Posts Tagged ‘Lithium-ion battery’

Androids will dream of this electric “J”

November 22, 2013
Android on a Kawasaki J

Android on a Kawasaki J

It will never go into production.

It’s electric (note the artistic and symbolic flashes of green), but they are sticking to a NiMH battery rather than a lithium-ion fire hazard.

It’s what some androids will dream of instead of electric sheep.

It’s the Kawasaki J-concept motor cycle being displayed at the 2013 Tokyo Motor Show.

DigitalTrends: The Kawasaki J technically has three wheels, but in Sport Mode the two front wheels are pushed together, and the entire machine hunkers down to lower the center of gravity. In Comfort Mode, the stance is raised and the front wheels separate, giving the ride a more upright position that is, well, more comfortable.

Instead of handlebars, steering is accomplished with two levers, one attached to each of the front wheels. It’s a decidedly Steampunk mechanism, compared to the bike’s Cyberpunk styling.

In three-wheeled Comfort Mode, the J concept looks like a scooter used by mall cops in the futuristic Grid city from Tron. In maximum-attack Sport Mode, it looks completely otherworldly.

Powering the Kawasaki J is an electric motor hooked to a nickel-metal hydride (NiMH) battery pack. The packaging advantages of an electric powertrain were probably needed to accomplish the J’s transformation stunt. Note that it doesn’t use the lithium-ion batteries that are found in most electric cars and plug-in hybrids.

The Kawasaki J looks awesome on the show stand, and it won’t be going anywhere else. Kawasaki has no plans to put it into production. That’s just as well; it’ll save owners from having to try to explain it to their neighbors.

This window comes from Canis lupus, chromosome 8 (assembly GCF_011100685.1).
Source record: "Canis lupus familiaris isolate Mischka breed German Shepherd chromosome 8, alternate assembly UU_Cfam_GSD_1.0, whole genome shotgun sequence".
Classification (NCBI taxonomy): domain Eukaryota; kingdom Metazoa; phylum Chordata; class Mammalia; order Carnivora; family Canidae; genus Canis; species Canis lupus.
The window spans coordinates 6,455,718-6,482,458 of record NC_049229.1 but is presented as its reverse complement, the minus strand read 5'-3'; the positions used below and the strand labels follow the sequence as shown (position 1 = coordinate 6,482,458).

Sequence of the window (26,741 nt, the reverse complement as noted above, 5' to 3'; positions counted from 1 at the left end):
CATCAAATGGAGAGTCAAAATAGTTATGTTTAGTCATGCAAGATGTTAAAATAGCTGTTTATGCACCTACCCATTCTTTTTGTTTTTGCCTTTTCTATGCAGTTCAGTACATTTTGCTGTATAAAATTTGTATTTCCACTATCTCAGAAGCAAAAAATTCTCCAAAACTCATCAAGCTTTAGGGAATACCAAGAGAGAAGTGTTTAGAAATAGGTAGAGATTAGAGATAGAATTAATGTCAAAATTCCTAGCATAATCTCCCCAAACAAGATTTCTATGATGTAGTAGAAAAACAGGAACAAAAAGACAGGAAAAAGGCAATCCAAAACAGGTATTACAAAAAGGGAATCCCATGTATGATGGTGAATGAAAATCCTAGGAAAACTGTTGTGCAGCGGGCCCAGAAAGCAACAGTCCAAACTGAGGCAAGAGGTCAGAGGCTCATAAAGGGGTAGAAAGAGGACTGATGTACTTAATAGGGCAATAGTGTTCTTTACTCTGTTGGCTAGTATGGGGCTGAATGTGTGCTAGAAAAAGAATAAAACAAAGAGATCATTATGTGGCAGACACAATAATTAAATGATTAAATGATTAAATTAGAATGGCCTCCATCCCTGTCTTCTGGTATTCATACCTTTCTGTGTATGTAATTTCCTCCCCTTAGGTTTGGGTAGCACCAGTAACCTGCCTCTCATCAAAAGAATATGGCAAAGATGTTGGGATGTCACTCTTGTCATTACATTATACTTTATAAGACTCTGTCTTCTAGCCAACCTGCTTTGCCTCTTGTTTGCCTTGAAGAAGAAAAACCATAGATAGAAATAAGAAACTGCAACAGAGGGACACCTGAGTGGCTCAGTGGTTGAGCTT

Boeing’s PR upsets Japanese Civil Aviation Board – and this will delay the Dreamliner flying again

March 16, 2013

Boeing’s upbeat announcement that the Dreamliner could be flying in a matter of weeks has upset the Japanese Civil Aviation Board. It would seem that Boeing did not clear their PR blitz in Tokyo in advance with the CAB. Their optimistic statements about the Dreamliner flying again “in a matter of weeks” to try and reassure the market place may prove to be a PR blunder and could backfire.

ET: Japanese regulators immediately warned that the timetable was impossible to predict, in part because investigators still do not know what had caused lithium-ion batteries to overheat on two 787s. 

“At this time we are not yet in a position to say when flights will restart,” said Shigeru Takano, the air transport safety director at Japan’s Civil Aviation Board (CAB), which will assess and approve Boeing’sproposed fix. …

…. “If we look at the normal process and the way in which we work with the FAA, and we look at the testing that’s ahead of us, it is reasonable to expect we could be back up and going in weeks, not months,” the 787’s chief engineer, Mike Sinnett, said at an earlier briefing in Tokyo. 

But the CAB, the FAA’s counterpart in Japan, dismissed Sinnett’s prediction, saying it was too early to predict when 787 operations could resume, since regulators in the United States and Japan are still investigating. Takano, the air transport safety director at the CAB, said Sinnett’s comment on the battery probe was “inappropriate.”